SPRINGDALE, Ark. — Food and beverage trends are influenced by outside forces. Consumer interest in health and wellness, for example, may be linked to the rise in health care costs. Personalized nutrition is, in part, being driven by new technologies and devices that allow consumers to better understand the nutritional quality of their diet. In Tyson Foods’ recently released 2019 “Trendtellers” report, the influences of Silicon Valley, smart kitchen gadgets and appliances, and a focus protein will continue to influence food and beverage innovation.
Beauty is being defined as much by what consumers put into their bodies as what they may wear on them. In the report, Tyson Foods listed a focus on personalized foods that promote health and beauty as a leading trend heading into the new year.
“Consumers are thinking about how beauty is becoming a part of their overall wellness,” said Jennifer Bentz, senior vice president of research and development, innovation and insights for Tyson Foods.
An ingredient that may play a greater role in this space is collagen, but, Bentz added, that doesn’t mean consumers understand what collagen is.
“It’s similar to a lot of health and wellness ingredients people hear about,” she said. “They know it’s good; they know it’s important. They are leaning on their network to help them better understand it.”
Health trends Tyson Foods sees advancing in 2019 include cognitive health and digestive health. The company highlighted such ingredients as dandelion greens and jicama that may contribute to cognitive health, and probiotics and turmeric for digestive health.
The Internet of Things and connectedness are two technology trends that will influence the food and beverage industry in 2019.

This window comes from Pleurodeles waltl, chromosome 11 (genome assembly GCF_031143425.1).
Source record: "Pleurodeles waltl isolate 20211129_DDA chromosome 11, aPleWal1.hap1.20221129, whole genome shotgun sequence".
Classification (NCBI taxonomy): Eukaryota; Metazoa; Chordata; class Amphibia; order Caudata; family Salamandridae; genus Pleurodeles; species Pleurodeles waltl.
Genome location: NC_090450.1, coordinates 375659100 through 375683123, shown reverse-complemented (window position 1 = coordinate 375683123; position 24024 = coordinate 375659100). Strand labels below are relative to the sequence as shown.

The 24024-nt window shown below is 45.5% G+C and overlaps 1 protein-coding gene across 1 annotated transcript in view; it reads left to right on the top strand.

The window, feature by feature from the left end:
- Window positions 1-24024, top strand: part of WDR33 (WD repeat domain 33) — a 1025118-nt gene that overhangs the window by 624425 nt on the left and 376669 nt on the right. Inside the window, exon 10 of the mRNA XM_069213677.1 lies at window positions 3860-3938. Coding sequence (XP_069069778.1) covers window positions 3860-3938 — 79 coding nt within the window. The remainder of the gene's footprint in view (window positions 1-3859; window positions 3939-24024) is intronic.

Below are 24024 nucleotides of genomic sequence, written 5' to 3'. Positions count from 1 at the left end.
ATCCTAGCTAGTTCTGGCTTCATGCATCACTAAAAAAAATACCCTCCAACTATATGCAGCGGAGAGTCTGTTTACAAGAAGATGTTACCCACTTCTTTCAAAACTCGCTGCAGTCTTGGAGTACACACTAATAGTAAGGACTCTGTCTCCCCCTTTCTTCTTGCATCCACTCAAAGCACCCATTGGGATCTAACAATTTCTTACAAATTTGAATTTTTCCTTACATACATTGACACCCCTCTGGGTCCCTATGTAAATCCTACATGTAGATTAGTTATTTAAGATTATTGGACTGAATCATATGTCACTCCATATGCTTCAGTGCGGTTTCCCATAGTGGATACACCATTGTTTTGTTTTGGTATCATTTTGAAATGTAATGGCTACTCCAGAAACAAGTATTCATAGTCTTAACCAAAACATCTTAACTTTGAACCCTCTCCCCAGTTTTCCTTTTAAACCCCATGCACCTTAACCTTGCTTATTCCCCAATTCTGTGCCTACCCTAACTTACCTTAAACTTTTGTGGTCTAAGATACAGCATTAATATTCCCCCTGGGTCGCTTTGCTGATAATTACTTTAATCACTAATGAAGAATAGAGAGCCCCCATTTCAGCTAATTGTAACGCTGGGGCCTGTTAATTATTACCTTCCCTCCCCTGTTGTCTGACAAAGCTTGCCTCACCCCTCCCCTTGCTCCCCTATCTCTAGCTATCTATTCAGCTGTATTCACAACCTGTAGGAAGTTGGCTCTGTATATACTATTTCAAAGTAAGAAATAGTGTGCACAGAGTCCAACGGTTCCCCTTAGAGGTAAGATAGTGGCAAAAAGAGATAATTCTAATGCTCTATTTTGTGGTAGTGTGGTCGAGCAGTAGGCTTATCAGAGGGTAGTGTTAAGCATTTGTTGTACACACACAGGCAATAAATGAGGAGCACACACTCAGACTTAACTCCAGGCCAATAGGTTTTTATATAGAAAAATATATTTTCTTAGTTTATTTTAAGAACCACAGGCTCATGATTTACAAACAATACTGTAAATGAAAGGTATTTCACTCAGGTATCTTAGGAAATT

“Technology is really changing the way people interact with their food,” Bentz said. “Some of the new kitchen gadgets like the Instapot and sous vide machines are really interesting.
“These technologies will affect how recipes are designed, and that is a big area for us as we look at appliance development and how a meal is cooked. It will move from sticking a meal in the oven for 20 minutes at 350 degrees to the recipe connecting from an app to the appliance and following precise cooking instructions.”
Tyson Foods is working with Allrecipes.com about the potential of connected homes and smart kitchen apps.
“There are start-ups in recipe development that can adapt,” Bentz said. “Maybe you prefer to have salmon in a dish rather than another meat. Or maybe you are allergic to an ingredient in a recipe. These technologies allow you to alter a recipe and they will alter the cooking instructions by interacting with the recipe app. It changes the way food can be cooked through a connected system. Products we are developing fit into some of this customization.”
Tyson Foods is forecasting consumer interest in protein will continue to rise in 2019. The continued interest will extend beyond animal protein and include plant protein. To capitalize on consumer interest in animal protein and plant protein, the company will introduce Aidell’s Whole Blend Sausages in the second-half of the year that will have a formulation featuring both animal and plant protein.
“(Aidell’s Blends) is focused on being culinary forward and delivering on high protein,” Bentz said. “We are taking vegetables that are high in protein and combining with animal protein.”
Bentz said the target consumer for the new product are flexitarians interested in trying all sorts of foods and on a journey of culinary adventure.
Convenience is an attribute that did not appear on Tyson’s trends list, but Bentz said that is because convenience is the cost of entry into many categories and incorporated into the trends the company sees emerging. Convenience products Tyson Foods will introduce in 2019 include Jimmy Dean Breakfast Roll-Ups, Anytizer Chicken Chips, and slow-cooker kits sold under the Tyson brand.
The company also has entered into a partnership with the Tajin seasoning brand to add its seasoning brand to a variety of Tyson Food products.
“Tajin is one of the fastest growing spice blends in Mexico,” Bentz said. “We have created a partnership with them and will be infusing their flavor into Tyson and Hillshire Farm brand products.”
In the Trendtellers report, Tyson Foods said consumer interest in the fusion of flavors will continue. In part, the trend is being driven by parents who have introduced their children to modern flavors and cuisines.
“Today, many people don’t think of Chinese or Italian food as ethnic,” Bentz said. “It goes back to the culinary adventure. People are open to new combinations and it shows in the products available today.”
The complete list of trends in Tyson Foods’s Trendtellers report may be found here.